You can say “no”.


Update: November 15, 2018

“Good news”- a response from Addvent.com:

Holy banana, thank you so much for letting me know about that issue Alan.

Looks like Google just now changed their permission scopes. It has been changed in our code and will be updated tomorrow – now it will require a lot fewer permissions. We basically only need permission to insert events.

Meanwhile, you can read more here what the permissions are used for and how we use it:

https://www.addevent.com/privacy/google-calendar

Thanks again for letting me know, much appreciated! Let me know if you have any questions. Hope you’ll have a great day!

I don’t remember seeing this link yesterday, but happy to see it today.

But I am skeptical of this statement, “Looks like Google just now changed their permission scopes.”

I find it hard to imagine the API changing to broaden access that much. But what do I know?

I found a reference to a change on Oct 31, 2018 that added more fine grained permissions, but really that would change default permissions to be broader? Here are the current permission scopes in the Calendar API v3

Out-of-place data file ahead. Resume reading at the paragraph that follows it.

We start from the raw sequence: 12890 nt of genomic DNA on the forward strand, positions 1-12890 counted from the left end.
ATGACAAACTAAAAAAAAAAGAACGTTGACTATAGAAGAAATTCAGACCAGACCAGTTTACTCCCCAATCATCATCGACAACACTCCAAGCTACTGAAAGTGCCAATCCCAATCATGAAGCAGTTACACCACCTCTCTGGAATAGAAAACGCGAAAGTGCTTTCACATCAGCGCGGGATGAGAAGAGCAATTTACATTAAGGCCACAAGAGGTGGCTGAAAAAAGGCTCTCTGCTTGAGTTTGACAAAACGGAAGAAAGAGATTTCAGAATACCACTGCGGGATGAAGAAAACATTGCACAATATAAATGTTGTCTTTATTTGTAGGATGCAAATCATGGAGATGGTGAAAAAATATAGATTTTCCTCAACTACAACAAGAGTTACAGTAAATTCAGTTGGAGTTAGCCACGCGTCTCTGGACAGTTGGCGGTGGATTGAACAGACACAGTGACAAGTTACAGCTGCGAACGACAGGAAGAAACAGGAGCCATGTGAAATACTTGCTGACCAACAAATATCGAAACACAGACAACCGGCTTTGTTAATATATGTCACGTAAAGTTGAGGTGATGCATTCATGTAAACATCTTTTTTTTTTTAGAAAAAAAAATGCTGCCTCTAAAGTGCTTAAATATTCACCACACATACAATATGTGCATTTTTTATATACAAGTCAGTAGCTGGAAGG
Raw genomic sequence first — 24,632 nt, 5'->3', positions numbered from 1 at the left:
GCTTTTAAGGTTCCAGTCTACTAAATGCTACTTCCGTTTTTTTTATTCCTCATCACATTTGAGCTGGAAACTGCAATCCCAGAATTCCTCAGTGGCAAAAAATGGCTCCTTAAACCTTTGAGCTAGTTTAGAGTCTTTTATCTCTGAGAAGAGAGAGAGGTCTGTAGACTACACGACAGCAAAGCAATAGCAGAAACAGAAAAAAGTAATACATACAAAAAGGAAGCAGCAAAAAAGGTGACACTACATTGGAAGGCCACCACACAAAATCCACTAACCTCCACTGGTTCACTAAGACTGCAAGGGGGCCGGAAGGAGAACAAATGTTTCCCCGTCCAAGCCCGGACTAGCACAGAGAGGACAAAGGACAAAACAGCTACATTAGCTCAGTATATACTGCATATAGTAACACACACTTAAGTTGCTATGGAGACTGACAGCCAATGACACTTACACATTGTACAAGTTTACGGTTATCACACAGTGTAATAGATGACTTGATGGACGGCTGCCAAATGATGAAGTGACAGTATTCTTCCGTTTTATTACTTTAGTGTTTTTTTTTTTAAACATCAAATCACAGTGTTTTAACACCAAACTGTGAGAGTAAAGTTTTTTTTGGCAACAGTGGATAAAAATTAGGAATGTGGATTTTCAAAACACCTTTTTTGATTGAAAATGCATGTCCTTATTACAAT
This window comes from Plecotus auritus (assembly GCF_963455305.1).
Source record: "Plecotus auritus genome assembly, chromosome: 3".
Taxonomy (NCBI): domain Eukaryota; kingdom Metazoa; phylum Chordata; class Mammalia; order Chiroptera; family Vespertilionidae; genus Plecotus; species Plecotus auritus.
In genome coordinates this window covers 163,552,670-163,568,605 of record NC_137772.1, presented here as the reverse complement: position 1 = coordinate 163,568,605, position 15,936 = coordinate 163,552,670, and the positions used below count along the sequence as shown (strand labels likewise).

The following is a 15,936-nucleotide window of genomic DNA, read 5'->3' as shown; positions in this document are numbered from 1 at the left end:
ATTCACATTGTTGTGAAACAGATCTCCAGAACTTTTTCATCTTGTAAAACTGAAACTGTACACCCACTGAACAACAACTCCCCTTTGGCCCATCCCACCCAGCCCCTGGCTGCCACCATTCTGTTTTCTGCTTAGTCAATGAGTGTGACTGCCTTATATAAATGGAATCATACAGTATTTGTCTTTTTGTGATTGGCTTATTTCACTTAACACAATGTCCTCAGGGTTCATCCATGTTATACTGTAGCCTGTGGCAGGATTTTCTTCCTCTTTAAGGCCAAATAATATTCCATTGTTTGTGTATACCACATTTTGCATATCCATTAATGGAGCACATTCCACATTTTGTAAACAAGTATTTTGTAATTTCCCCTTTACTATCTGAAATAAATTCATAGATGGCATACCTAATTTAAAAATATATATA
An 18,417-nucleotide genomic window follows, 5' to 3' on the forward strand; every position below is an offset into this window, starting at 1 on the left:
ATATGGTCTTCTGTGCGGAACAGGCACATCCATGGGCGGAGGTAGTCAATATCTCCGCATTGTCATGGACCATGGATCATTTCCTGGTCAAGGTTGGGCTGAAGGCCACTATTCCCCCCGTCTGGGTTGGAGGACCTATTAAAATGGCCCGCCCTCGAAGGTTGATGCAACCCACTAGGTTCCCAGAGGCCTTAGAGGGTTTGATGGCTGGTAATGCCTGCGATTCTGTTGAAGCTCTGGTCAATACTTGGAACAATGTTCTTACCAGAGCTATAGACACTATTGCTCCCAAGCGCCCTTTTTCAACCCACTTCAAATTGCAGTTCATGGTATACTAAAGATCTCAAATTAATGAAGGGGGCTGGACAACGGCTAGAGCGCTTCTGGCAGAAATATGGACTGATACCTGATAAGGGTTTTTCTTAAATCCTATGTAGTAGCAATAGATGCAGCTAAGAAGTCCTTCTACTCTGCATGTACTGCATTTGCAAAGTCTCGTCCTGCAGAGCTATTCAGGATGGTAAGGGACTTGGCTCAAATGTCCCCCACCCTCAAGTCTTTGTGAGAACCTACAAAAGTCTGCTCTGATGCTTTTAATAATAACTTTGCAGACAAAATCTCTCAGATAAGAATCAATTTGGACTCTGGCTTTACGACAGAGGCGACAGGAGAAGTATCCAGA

Google Calendar API authorization scopes- if the basic authorization is used, than it gives an app the rights "See, edit, share, and permanently delete all the calendars you can access using Google Calendar"

I’m glad AddEvent fixed this, and it’s a good reminder to always think before you grant permission.


Featured image: Pixabay image by Catkin shared into the public domain using Creative Commons CC0.

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Profile Picture for Alan Levine aka CogDog
An early 90s builder of the web and blogging Alan Levine barks at CogDogBlog.com on web storytelling (#ds106 #4life), photography, bending WordPress, and serendipity in the infinite internet river. He thinks it's weird to write about himself in the third person.